December 17, 2012 - Demand for microelectromechanical systems (MEMS) devices, particularly pressure sensors for harsh environments, will grow 20% in 2012 on the way to a 9% CAGR for the next several years, according to an outlook by IHS iSuppli.
Sales for pressure sensors in military and civil aerospace applications will top $35.7M in 2012, up from $29.7M last year, notes Richard Dixon, principal analyst for MEMS & sensors at the firm. Sales are expected to reach $45.5M, or about 9% compound growth over the five-year period. These are two of the markets grouped as "industrial" MEMS applications, which although a far cry from the automotive or consumer segments still offers some growth opportunities and for higher-end (and higher margin) MEMS technologies. The firm projects all "high-value" MEMS sales will top $283.6M in 2012.
Worldwide high-value MEMS pressure sensor revenue forecast
for military & civil aerospace, in US $M. (Source: IHS iSuppli)
MEMS in military and aerospace applications, like many other technologies, are fighting broader macro pressures from an ongoing economic malaise to more specific constraints on the US defense budget and scaled-back (or terminated) programs. But there is optimism here too, for two reasons, iSuppli says: In military usage, there is a continued focus on long-range air and sea power (including drones), surveillance and reconnaissance or smart weapons, all of which involve a lot of electronic content. The US government strategy to transition to a smaller and smarter force will mainly affect reductions in troops and personnel -- not weaponry systems and the electronics required therein. And on the aerospace side, the firm cites strong demand for newer fancier/complex aircraft, the EADS Airbus A320 and Boeing Dreamliner 787. Between them they have >2000 orders, which will spur 24% growth in the aviation market this year, iSuppli notes.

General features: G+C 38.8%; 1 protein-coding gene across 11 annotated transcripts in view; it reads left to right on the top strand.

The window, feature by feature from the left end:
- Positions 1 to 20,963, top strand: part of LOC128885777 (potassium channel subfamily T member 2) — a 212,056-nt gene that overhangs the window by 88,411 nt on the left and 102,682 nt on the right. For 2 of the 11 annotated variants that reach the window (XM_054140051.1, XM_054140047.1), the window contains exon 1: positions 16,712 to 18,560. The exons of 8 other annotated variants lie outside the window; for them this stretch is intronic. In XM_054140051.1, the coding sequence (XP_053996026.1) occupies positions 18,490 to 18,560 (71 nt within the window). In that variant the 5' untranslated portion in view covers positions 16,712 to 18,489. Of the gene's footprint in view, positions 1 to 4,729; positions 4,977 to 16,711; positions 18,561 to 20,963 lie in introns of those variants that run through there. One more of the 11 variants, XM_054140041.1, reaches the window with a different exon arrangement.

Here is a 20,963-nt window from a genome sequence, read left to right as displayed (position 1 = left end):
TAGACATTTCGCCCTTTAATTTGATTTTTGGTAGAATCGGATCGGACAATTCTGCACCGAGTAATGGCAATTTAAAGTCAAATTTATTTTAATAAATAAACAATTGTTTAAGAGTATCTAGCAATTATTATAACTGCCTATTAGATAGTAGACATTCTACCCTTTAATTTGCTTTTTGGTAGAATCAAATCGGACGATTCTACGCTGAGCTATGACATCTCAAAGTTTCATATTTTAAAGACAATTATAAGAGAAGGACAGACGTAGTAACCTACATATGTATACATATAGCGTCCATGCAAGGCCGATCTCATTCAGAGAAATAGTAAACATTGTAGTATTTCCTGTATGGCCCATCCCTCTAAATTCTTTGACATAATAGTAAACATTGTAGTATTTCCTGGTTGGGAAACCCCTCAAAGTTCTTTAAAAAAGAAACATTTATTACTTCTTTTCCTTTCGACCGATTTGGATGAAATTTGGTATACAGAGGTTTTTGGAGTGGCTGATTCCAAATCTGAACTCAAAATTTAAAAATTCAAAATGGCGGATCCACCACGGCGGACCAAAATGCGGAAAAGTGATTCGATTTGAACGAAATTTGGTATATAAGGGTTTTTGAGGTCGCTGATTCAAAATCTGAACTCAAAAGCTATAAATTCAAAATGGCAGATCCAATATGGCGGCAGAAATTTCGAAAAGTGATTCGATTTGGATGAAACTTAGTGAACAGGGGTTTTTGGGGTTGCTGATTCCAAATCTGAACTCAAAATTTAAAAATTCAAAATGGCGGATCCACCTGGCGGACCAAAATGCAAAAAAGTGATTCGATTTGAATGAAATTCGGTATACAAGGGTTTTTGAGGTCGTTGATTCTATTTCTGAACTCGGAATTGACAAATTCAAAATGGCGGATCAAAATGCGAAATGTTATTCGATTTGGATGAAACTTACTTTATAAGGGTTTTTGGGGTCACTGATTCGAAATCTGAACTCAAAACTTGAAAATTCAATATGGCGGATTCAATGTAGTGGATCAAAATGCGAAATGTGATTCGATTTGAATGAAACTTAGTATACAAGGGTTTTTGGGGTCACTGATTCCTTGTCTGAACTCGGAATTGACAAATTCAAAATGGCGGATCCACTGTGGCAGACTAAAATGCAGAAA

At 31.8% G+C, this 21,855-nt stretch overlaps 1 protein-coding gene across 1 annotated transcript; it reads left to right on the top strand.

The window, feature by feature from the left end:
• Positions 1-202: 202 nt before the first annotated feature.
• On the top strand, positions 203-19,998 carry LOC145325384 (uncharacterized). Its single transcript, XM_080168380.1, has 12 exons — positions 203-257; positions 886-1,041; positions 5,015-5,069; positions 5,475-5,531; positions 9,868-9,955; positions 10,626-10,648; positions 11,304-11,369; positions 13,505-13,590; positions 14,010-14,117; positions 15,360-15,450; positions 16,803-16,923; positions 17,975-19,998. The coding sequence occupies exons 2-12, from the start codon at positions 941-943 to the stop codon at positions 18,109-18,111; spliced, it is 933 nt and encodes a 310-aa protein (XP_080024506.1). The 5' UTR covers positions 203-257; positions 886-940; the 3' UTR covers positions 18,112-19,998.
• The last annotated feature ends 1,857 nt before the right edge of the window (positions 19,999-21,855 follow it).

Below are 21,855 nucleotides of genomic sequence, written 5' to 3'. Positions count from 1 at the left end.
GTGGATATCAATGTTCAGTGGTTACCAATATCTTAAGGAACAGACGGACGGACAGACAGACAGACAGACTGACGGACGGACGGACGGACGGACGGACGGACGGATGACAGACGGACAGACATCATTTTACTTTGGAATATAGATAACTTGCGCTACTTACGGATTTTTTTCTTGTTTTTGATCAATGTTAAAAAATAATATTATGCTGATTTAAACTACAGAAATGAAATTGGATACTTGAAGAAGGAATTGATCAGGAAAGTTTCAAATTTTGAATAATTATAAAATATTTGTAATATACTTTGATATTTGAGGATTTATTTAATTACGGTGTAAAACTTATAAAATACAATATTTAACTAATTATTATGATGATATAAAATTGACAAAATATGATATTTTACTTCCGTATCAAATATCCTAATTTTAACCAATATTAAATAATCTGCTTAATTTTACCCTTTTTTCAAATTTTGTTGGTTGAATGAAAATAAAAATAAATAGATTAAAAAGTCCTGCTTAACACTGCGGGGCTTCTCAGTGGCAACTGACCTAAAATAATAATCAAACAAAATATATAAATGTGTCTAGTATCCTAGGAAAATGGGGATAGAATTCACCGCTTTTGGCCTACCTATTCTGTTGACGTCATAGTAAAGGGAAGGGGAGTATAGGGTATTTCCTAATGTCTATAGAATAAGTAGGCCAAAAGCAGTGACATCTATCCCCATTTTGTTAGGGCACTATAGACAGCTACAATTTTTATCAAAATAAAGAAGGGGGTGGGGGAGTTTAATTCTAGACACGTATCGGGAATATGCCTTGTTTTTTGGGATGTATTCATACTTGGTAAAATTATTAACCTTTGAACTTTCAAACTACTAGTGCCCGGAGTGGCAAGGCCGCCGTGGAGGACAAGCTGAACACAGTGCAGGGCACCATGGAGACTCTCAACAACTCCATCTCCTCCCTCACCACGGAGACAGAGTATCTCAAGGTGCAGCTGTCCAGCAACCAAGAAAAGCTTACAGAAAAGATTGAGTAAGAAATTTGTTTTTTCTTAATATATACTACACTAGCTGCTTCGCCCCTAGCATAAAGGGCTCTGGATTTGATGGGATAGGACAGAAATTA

So where do MEMS pressure sensors find a home in military and aerospace applications? Aircraft, jets, turboprops, helicopters, engines, and various harsh environments -- everything from air data systems to environment and cabin pressure, to hydraulic systems in airframes, to engines and auxiliary power units, and other applications such as doors, oxygen masks, flight tests and structural monitoring. A large jet needs as many as 130 sensors. A luxury airliner has 13 engine pressure sensors and switches; smaller jets can have six or seven. The "full-authority digital engine control" (FADEC) engine controller and related systems, which measure multiple variables including air density and engine temperature for any given flight condition, require 5-6 handful of transducers.
As with other industrial MEMS technologies, such capabilities command a premium price. MEMS pressure sensors in a first-level package for military/aerospace usage "can easily reach or exceed $1,000," according to Dixon. That premium comes from the much higher application demands vs. markets like automotive or consumer -- e.g., high accuracy, low drift, and long-term stability in inhospitable environments while battered by high vibration, high G-force impact and acceleration, extreme temperature, and high pressure. The base silicon element has much higher performance requirements, for example, and temperature-range stability is guaranteed over 25 years vs. just 10 in vehicle. "To do all this successfully, in very small package dimensions and low weight, explains why MEMS pressure sensors are able to dominate in military and aerospace applications," Dixon sums.
Key MEMS suppliers for military/aerospace markets include Honeywell (both sensors and complete systems); Kulite Semiconductor Products, which suppliers sensors to various makers of aircraft (Boeing, Airbus, Canadair and Embraer) as well as helicopter and other military programs; and GE Druck, a US firm with a 4-in. silicon line in the UK.